Build Bikes, Not Walls: A Reflection on Open Borders

It was August 2019, and I was at Imperial Beach, south of San Diego. Five hundred miles away (seemingly) was Tijuana and a hulking border wall that juts out more than 100 feet into the foaming Pacific Ocean. Before I knew it, my (almost) four-year-old was making a beeline for the wall. Above us, a Border Patrol agent perched on the embankment was more preoccupied with the surfers out in the Pacific Ocean who seemed to be antagonizing him by sliding back and forth across the boundary line between Mexico and the United States. But soon the agent turned his attention to William, who was running to the rust-colored bollard wall where we could see people standing on the other side, also on the beach but in Tijuana, a couple of them waving. The agent’s disembodied voice boomed over the intercom, sounding both robotic and godlike. I don’t remember what he said exactly, but he demanded that William not take a step further toward the wall. I almost felt bad for the agent, being forced to yell at surfers and a mischievous four-year-old while surveying the beach in Mexico and people lounging under their sombrillas.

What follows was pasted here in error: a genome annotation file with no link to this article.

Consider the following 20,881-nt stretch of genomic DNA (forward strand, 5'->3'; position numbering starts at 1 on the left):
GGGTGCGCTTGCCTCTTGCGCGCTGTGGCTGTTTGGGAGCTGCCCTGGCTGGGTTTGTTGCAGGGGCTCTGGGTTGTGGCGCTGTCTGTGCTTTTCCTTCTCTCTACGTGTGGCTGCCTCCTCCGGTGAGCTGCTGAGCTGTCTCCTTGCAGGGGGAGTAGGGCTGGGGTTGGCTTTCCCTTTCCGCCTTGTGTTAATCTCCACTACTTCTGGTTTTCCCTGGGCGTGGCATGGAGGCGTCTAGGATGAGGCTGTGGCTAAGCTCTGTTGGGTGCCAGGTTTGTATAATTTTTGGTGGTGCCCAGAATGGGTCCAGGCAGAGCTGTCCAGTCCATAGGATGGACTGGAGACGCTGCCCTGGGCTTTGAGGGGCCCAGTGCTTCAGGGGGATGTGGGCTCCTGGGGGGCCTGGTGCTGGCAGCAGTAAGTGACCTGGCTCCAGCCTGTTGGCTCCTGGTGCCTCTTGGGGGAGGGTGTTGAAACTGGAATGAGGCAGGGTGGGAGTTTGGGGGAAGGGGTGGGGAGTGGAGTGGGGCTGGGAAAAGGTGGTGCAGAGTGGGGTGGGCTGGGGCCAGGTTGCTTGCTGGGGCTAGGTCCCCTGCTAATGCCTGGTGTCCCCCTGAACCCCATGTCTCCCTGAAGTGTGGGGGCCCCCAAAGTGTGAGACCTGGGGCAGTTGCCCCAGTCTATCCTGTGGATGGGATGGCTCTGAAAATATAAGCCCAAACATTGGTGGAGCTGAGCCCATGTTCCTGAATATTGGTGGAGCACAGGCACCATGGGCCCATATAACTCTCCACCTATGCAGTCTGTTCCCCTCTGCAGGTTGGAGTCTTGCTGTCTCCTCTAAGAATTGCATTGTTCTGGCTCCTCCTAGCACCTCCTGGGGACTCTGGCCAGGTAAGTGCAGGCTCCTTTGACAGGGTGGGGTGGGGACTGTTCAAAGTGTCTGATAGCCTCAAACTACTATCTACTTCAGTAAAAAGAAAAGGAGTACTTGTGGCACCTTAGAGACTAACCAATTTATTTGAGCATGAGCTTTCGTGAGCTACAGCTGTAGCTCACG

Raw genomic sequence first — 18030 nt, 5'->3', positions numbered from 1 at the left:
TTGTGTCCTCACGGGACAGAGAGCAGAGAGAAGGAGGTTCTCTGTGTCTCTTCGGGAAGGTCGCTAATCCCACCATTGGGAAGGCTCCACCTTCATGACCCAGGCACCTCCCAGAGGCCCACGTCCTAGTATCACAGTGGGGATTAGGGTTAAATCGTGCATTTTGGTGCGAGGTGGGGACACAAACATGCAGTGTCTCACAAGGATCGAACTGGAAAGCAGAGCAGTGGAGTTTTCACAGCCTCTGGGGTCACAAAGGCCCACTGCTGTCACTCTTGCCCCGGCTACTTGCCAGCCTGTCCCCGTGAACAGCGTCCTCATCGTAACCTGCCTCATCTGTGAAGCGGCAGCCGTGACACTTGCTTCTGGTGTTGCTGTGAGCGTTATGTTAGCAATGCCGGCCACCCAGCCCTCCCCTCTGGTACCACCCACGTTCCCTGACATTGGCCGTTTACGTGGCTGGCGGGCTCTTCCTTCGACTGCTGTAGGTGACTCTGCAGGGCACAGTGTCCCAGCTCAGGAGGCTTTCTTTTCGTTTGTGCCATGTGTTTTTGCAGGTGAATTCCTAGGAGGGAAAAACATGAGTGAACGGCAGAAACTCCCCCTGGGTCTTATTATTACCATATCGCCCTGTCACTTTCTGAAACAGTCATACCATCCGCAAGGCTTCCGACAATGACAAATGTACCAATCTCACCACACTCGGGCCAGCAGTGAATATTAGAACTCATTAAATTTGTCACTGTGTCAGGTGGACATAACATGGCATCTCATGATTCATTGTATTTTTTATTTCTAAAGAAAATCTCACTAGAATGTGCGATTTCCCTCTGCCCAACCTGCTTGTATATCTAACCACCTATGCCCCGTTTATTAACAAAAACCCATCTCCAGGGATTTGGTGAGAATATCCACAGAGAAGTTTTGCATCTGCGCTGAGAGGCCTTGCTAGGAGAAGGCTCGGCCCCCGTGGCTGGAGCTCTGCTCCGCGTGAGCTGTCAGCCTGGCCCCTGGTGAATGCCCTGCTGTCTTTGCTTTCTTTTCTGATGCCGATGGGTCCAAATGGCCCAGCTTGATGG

On the sand, about 20 feet from the border wall, William had questions. Why couldn’t we talk to the people waving at us from the other side of the wall? Why was the wall even there? After I explained, he told me with decisively, “We’re going to smash the border wall.” Then, after a celebratory pause: “And after we smash the wall, we are going to turn it into bikes.”

Read the rest here from The Border Chronicle.

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